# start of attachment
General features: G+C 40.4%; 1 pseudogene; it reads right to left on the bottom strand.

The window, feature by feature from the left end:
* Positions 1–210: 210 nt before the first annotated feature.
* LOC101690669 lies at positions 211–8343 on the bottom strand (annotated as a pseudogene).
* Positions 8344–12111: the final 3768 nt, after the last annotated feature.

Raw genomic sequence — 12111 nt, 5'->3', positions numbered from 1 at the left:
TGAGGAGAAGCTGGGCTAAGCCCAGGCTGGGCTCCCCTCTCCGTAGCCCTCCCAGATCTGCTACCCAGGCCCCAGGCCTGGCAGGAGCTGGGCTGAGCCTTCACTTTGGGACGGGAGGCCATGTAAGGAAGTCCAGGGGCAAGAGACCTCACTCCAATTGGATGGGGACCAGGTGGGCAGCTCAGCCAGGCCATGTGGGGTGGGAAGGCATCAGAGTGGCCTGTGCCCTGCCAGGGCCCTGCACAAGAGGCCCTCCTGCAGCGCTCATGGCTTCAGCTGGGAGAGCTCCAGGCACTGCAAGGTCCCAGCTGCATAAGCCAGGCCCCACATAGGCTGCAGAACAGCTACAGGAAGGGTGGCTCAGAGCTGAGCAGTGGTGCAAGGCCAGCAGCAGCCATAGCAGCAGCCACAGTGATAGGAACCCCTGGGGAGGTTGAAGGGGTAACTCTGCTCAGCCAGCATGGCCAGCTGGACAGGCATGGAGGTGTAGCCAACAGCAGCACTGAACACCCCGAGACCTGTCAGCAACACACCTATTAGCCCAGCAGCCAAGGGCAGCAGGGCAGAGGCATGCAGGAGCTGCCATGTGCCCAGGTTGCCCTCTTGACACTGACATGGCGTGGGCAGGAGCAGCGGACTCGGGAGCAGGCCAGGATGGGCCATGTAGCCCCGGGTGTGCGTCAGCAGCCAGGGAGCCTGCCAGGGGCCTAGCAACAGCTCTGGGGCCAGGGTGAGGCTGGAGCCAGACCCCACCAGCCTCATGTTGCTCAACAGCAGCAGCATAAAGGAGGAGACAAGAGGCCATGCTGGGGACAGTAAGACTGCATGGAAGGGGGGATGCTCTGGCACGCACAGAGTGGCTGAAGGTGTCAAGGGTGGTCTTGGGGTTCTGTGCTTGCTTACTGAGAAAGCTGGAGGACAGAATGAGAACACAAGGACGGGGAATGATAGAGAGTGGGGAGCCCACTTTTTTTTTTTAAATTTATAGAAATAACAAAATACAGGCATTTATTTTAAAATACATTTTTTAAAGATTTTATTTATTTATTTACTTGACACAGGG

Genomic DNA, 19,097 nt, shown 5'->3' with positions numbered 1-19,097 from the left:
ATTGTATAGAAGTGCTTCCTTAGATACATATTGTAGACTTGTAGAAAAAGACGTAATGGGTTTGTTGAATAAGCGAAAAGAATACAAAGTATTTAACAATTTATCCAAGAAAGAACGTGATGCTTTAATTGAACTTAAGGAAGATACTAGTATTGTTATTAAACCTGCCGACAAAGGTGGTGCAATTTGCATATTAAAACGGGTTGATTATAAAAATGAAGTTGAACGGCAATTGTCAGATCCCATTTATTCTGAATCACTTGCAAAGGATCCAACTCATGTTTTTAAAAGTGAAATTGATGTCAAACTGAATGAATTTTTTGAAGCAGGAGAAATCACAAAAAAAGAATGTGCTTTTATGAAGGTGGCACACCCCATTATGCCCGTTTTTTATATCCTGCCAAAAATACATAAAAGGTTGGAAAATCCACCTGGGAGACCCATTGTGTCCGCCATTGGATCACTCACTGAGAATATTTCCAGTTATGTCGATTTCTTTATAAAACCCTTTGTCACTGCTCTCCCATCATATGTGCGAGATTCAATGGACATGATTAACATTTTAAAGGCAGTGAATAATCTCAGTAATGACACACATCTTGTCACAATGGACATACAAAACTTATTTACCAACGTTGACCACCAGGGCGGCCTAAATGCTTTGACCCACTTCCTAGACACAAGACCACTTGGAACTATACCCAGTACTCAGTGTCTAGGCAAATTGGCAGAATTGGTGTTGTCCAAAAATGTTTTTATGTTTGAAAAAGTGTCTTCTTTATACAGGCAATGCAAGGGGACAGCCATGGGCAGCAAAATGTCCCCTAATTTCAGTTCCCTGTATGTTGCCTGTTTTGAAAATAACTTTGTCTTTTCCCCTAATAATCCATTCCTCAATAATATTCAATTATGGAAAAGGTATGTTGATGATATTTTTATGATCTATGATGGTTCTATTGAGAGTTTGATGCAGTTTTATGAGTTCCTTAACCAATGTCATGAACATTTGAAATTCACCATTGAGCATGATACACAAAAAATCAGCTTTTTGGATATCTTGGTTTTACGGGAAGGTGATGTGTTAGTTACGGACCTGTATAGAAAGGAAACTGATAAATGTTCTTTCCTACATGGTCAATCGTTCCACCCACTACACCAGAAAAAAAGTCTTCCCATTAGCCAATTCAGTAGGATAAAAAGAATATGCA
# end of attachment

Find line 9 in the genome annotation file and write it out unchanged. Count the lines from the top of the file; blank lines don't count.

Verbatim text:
ATTGTATAGAAGTGCTTCCTTAGATACATATTGTAGACTTGTAGAAAAAGACGTAATGGGTTTGTTGAATAAGCGAAAAGAATACAAAGTATTTAACAATTTATCCAAGAAAGAACGTGATGCTTTAATTGAACTTAAGGAAGATACTAGTATTGTTATTAAACCTGCCGACAAAGGTGGTGCAATTTGCATATTAAAACGGGTTGATTATAAAAATGAAGTTGAACGGCAATTGTCAGATCCCATTTATTCTGAATCACTTGCAAAGGATCCAACTCATGTTTTTAAAAGTGAAATTGATGTCAAACTGAATGAATTTTTTGAAGCAGGAGAAATCACAAAAAAAGAATGTGCTTTTATGAAGGTGGCACACCCCATTATGCCCGTTTTTTATATCCTGCCAAAAATACATAAAAGGTTGGAAAATCCACCTGGGAGACCCATTGTGTCCGCCATTGGATCACTCACTGAGAATATTTCCAGTTATGTCGATTTCTTTATAAAACCCTTTGTCACTGCTCTCCCATCATATGTGCGAGATTCAATGGACATGATTAACATTTTAAAGGCAGTGAATAATCTCAGTAATGACACACATCTTGTCACAATGGACATACAAAACTTATTTACCAACGTTGACCACCAGGGCGGCCTAAATGCTTTGACCCACTTCCTAGACACAAGACCACTTGGAACTATACCCAGTACTCAGTGTCTAGGCAAATTGGCAGAATTGGTGTTGTCCAAAAATGTTTTTATGTTTGAAAAAGTGTCTTCTTTATACAGGCAATGCAAGGGGACAGCCATGGGCAGCAAAATGTCCCCTAATTTCAGTTCCCTGTATGTTGCCTGTTTTGAAAATAACTTTGTCTTTTCCCCTAATAATCCATTCCTCAATAATATTCAATTATGGAAAAGGTATGTTGATGATATTTTTATGATCTATGATGGTTCTATTGAGAGTTTGATGCAGTTTTATGAGTTCCTTAACCAATGTCATGAACATTTGAAATTCACCATTGAGCATGATACACAAAAAATCAGCTTTTTGGATATCTTGGTTTTACGGGAAGGTGATGTGTTAGTTACGGACCTGTATAGAAAGGAAACTGATAAATGTTCTTTCCTACATGGTCAATCGTTCCACCCACTACACCAGAAAAAAAGTCTTCCCATTAGCCAATTCAGTAGGATAAAAAGAATATGCA